Then other triggers added to it. ‘when I hit my teens, I began to question what was in these medications. I’d ask for the packet to read the back, then try to find out what all the ingredients were.
‘I began to worry how they’d affect my body and whether they’d interact with other things.’
as he got older, oliver recalls reading newspapers and watching Tv programmes and learning about health. ‘I started to become more aware of my health and the control I could have over it,’ he says.
‘I wanted to resolve the situation but just didn’t like the idea of taking the medication. I never took it — not even a paracetamol,’ he says, even though his exasperated mother tried to comfort and reassure him.
There is a growing concern that pharmacophobia is ‘ on the rise’, explains Dr spelman. ‘ This is partially attributed to social media — where misinformation and fear-mongering about medications are spread — and the increased influence of conspiracy theories, which exploit existing anxieties and promote distrust in pharmaceuticals, contributing to the development or reinforcement of pharmacophobia,’ she says.
Dr Henk swanepoel, a neuropsychologist at the private Cygnet Health Care clinic in Bristol, adds that people with pharmacophobia ‘ may also experience intense anxiety, in the form of panic attacks, for example’.
‘often, people find it difficult to think of or even to see drugs in real life. This fear is irrational, but patients are still unable to change the behaviour.’
Talking therapy is the gold standard way to treat pharmacophobia (and other phobias).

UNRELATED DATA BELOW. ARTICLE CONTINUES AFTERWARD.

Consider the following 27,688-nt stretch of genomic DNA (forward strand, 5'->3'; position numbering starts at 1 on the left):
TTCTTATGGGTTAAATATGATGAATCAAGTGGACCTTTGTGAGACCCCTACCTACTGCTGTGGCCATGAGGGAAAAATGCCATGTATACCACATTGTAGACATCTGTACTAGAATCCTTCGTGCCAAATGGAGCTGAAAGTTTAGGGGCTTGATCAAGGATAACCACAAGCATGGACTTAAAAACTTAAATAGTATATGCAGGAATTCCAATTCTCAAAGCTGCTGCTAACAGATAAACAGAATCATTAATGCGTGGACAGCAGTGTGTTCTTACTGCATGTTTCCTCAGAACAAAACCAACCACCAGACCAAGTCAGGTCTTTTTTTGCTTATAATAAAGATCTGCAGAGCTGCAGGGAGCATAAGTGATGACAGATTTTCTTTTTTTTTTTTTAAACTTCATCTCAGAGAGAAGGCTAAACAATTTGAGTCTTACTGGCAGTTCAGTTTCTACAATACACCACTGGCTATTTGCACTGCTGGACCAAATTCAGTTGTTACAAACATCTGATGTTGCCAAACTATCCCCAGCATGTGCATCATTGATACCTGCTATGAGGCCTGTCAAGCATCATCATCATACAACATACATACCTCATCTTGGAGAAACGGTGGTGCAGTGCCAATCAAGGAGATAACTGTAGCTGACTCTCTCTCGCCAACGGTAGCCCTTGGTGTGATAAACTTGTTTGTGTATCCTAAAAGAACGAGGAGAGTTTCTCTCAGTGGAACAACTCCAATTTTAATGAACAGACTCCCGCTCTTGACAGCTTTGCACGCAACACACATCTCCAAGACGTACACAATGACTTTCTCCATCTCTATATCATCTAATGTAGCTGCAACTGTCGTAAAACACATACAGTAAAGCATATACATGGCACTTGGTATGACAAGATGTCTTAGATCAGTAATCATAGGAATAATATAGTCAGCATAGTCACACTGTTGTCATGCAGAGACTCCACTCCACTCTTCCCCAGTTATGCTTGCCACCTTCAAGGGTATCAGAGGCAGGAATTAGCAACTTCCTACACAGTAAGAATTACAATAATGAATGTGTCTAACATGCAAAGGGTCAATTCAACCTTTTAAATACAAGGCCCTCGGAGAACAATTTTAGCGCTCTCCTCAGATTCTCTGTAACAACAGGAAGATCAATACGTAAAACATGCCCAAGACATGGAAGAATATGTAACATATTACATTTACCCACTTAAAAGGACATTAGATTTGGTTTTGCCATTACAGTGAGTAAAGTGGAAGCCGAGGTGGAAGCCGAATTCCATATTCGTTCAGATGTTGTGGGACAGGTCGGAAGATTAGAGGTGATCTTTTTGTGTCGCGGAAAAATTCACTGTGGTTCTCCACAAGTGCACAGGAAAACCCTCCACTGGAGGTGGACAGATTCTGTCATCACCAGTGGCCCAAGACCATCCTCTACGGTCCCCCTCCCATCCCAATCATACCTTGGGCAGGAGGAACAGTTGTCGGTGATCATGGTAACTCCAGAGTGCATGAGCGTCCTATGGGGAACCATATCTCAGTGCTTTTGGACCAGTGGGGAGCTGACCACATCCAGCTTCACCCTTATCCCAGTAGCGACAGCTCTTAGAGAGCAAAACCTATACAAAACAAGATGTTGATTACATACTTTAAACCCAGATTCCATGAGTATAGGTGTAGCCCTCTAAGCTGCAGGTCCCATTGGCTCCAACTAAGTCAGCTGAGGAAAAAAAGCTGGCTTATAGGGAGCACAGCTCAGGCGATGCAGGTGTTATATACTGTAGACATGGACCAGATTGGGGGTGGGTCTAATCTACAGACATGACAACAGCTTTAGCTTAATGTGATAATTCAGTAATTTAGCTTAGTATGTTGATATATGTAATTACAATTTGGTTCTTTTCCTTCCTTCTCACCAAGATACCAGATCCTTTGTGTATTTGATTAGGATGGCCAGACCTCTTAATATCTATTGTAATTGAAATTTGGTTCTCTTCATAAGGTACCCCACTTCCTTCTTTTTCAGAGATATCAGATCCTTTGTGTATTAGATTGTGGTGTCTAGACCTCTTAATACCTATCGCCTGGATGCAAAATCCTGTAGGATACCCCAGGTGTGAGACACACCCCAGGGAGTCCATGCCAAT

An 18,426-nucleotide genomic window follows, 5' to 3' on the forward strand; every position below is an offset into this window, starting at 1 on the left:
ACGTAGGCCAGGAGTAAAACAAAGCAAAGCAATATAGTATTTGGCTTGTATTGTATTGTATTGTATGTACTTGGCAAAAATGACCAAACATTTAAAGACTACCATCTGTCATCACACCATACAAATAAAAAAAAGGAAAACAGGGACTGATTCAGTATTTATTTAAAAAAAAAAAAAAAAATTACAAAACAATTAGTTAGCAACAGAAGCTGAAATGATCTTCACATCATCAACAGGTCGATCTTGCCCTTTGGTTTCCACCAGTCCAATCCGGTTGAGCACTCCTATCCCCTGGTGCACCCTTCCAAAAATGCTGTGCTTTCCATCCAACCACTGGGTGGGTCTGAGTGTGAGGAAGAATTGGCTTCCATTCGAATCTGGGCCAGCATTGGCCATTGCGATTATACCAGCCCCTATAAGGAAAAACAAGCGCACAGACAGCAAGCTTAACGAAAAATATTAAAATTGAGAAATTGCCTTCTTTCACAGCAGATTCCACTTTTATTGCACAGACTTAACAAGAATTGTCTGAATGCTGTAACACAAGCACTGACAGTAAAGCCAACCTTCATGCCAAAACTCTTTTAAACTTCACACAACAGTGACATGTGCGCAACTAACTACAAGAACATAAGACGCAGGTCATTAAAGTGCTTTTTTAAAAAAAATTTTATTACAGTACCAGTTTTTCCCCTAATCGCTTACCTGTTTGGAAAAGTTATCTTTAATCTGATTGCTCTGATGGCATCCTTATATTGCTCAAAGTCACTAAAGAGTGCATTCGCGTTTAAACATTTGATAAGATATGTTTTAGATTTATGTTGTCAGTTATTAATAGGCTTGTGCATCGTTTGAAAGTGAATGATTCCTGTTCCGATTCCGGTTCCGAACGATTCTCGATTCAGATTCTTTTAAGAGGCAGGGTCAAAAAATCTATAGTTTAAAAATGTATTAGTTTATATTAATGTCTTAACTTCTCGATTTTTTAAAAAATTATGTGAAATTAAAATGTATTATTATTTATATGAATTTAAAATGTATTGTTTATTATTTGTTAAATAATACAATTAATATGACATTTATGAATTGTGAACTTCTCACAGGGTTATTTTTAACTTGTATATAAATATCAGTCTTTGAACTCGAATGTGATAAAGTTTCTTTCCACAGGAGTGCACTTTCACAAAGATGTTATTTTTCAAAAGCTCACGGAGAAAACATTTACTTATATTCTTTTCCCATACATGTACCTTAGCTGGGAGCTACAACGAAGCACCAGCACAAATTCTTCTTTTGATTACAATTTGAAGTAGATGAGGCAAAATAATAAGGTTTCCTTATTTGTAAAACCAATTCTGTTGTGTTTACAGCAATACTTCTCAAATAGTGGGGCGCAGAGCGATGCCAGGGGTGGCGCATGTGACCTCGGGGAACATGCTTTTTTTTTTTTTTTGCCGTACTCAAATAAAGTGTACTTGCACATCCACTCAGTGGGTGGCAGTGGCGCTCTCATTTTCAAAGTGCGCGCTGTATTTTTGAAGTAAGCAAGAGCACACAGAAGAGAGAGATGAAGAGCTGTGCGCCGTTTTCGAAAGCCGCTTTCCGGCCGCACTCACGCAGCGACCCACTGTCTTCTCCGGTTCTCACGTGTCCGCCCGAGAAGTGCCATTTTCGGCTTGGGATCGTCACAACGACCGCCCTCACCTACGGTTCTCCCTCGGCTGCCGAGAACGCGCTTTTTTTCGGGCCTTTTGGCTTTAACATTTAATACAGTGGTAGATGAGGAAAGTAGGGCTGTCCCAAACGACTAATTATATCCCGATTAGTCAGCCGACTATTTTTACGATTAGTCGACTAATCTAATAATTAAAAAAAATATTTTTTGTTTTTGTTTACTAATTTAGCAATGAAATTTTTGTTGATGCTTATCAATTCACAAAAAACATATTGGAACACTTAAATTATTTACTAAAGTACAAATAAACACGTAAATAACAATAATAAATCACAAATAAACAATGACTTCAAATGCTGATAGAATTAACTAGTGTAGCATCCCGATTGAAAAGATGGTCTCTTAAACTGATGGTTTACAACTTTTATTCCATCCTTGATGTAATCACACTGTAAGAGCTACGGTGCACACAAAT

one option is exposure therapy, which involves gradually exposing individuals to their fear of medication, possibly through pictures of drugs, in a controlled environment, helping ‘desensitise’ them and overcome their phobia.
Cognitive behavioural therapy (CBT) — a talking therapy where negative thoughts and beliefs are challenged and replaced with more positive thinking patterns — can also help, says Dr spelman.
Dr arroll advises people with pharmacophobia to talk to their doctor. ‘It can be helpful to see if there was point in your history when you started to feel a sense of fear about taking medication, for instance if a tablet became stuck when trying to swallow it during childhood, and this produced a phobic association,’ she says.
‘However, this isn’t the case for everyone, and so it is often helpful to tackle the immedia t e response: breathing and relaxation exercises can help to manage a fear response when taking medicines.
‘It can also be beneficial to take your first dose in a reassuring environment, such as a chemist. as with any phobia, the key is to break what we call the “fear-avoidance pattern” so that you take care of your overall health.’
on numerous occasions, oliver saw his doctor because he was suffering from anxiety and depression linked to his pharmacophobia. He was prescribed antidepressant pills but says that he didn’t take them.
HHOWEVER, as the years passed and his symptoms worsened, he reluctantly accepted prescriptions for more antidepressants. ‘It was terrifying for me — I was scared they might harm me. But I needed help and I had to try something.’
In the first few weeks, oliver almost gave up, so terrified was he of the side- effects. ‘I felt all the initial things you get when first taking a new anti-depressant, plus many more symptoms generated by my fear of what the medication could do to me. But after a short while it settled and I began to feel generally much less anxious.’
He also sought help from the charity anxiety UK, the Headspace app (which focuses on mindfulness and meditation), as well as doctors and a therapist, and was slowly able to accept more medications.
‘I know avoiding medication could one day harm my health and I have worked on finding ways to overcome it. I still avoid medications when I can, but now I have more of a balance.’